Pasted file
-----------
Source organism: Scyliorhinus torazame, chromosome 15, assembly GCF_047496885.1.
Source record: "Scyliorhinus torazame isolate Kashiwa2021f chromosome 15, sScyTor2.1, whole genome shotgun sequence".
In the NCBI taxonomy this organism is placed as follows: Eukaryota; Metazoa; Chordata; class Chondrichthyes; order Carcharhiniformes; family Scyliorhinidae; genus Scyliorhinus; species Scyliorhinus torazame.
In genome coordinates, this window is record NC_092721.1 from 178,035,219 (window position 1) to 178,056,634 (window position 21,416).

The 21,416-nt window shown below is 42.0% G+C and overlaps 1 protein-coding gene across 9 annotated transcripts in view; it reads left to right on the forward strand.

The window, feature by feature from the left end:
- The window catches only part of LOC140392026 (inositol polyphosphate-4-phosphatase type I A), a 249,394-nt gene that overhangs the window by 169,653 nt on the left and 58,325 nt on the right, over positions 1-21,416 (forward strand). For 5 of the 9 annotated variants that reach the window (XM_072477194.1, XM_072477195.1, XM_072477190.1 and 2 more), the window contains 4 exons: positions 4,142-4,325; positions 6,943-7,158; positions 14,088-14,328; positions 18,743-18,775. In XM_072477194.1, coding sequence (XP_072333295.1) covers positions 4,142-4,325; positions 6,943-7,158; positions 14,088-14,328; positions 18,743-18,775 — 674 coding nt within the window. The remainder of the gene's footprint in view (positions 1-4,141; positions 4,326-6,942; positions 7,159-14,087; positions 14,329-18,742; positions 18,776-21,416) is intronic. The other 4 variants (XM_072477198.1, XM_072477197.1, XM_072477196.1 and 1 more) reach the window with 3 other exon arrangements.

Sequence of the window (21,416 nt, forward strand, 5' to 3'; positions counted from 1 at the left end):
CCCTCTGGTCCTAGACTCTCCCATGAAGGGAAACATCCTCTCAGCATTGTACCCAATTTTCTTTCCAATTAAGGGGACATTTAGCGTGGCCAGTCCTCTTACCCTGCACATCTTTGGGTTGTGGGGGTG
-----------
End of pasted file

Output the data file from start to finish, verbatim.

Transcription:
Source organism: Scyliorhinus torazame, chromosome 15, assembly GCF_047496885.1.
Source record: "Scyliorhinus torazame isolate Kashiwa2021f chromosome 15, sScyTor2.1, whole genome shotgun sequence".
In the NCBI taxonomy this organism is placed as follows: Eukaryota; Metazoa; Chordata; class Chondrichthyes; order Carcharhiniformes; family Scyliorhinidae; genus Scyliorhinus; species Scyliorhinus torazame.
In genome coordinates, this window is record NC_092721.1 from 178,035,219 (window position 1) to 178,056,634 (window position 21,416).

The 21,416-nt window shown below is 42.0% G+C and overlaps 1 protein-coding gene across 9 annotated transcripts in view; it reads left to right on the forward strand.

The window, feature by feature from the left end:
- The window catches only part of LOC140392026 (inositol polyphosphate-4-phosphatase type I A), a 249,394-nt gene that overhangs the window by 169,653 nt on the left and 58,325 nt on the right, over positions 1-21,416 (forward strand). For 5 of the 9 annotated variants that reach the window (XM_072477194.1, XM_072477195.1, XM_072477190.1 and 2 more), the window contains 4 exons: positions 4,142-4,325; positions 6,943-7,158; positions 14,088-14,328; positions 18,743-18,775. In XM_072477194.1, coding sequence (XP_072333295.1) covers positions 4,142-4,325; positions 6,943-7,158; positions 14,088-14,328; positions 18,743-18,775 — 674 coding nt within the window. The remainder of the gene's footprint in view (positions 1-4,141; positions 4,326-6,942; positions 7,159-14,087; positions 14,329-18,742; positions 18,776-21,416) is intronic. The other 4 variants (XM_072477198.1, XM_072477197.1, XM_072477196.1 and 1 more) reach the window with 3 other exon arrangements.

Sequence of the window (21,416 nt, forward strand, 5' to 3'; positions counted from 1 at the left end):
CCCTCTGGTCCTAGACTCTCCCATGAAGGGAAACATCCTCTCAGCATTGTACCCAATTTTCTTTCCAATTAAGGGGACATTTAGCGTGGCCAGTCCTCTTACCCTGCACATCTTTGGGTTGTGGGGGTG